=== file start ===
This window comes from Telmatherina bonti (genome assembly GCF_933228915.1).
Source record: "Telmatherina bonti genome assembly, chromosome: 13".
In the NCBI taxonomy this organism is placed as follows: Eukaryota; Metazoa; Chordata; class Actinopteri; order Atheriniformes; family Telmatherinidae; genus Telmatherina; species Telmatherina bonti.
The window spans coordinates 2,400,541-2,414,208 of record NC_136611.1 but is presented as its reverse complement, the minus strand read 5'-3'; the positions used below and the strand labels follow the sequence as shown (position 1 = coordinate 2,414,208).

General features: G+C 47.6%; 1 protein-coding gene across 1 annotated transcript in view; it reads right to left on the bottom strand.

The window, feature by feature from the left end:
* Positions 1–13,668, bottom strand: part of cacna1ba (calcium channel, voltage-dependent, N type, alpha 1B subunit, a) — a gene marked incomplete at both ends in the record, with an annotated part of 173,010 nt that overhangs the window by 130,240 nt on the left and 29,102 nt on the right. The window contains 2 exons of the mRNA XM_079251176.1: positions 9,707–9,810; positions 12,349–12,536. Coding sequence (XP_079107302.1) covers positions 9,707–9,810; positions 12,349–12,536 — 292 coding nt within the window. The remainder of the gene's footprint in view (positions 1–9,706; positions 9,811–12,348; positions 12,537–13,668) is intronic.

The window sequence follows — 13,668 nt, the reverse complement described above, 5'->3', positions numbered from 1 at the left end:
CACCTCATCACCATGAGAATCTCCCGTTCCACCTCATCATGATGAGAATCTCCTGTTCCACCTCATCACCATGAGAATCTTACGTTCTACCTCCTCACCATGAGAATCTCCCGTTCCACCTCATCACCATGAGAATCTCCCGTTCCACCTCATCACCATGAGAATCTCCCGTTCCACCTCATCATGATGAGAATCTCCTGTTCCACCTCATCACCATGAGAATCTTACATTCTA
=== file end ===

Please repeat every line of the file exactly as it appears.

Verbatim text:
This window comes from Telmatherina bonti (genome assembly GCF_933228915.1).
Source record: "Telmatherina bonti genome assembly, chromosome: 13".
In the NCBI taxonomy this organism is placed as follows: Eukaryota; Metazoa; Chordata; class Actinopteri; order Atheriniformes; family Telmatherinidae; genus Telmatherina; species Telmatherina bonti.
The window spans coordinates 2,400,541-2,414,208 of record NC_136611.1 but is presented as its reverse complement, the minus strand read 5'-3'; the positions used below and the strand labels follow the sequence as shown (position 1 = coordinate 2,414,208).

General features: G+C 47.6%; 1 protein-coding gene across 1 annotated transcript in view; it reads right to left on the bottom strand.

The window, feature by feature from the left end:
* Positions 1–13,668, bottom strand: part of cacna1ba (calcium channel, voltage-dependent, N type, alpha 1B subunit, a) — a gene marked incomplete at both ends in the record, with an annotated part of 173,010 nt that overhangs the window by 130,240 nt on the left and 29,102 nt on the right. The window contains 2 exons of the mRNA XM_079251176.1: positions 9,707–9,810; positions 12,349–12,536. Coding sequence (XP_079107302.1) covers positions 9,707–9,810; positions 12,349–12,536 — 292 coding nt within the window. The remainder of the gene's footprint in view (positions 1–9,706; positions 9,811–12,348; positions 12,537–13,668) is intronic.

The window sequence follows — 13,668 nt, the reverse complement described above, 5'->3', positions numbered from 1 at the left end:
CACCTCATCACCATGAGAATCTCCCGTTCCACCTCATCATGATGAGAATCTCCTGTTCCACCTCATCACCATGAGAATCTTACGTTCTACCTCCTCACCATGAGAATCTCCCGTTCCACCTCATCACCATGAGAATCTCCCGTTCCACCTCATCACCATGAGAATCTCCCGTTCCACCTCATCATGATGAGAATCTCCTGTTCCACCTCATCACCATGAGAATCTTACATTCTA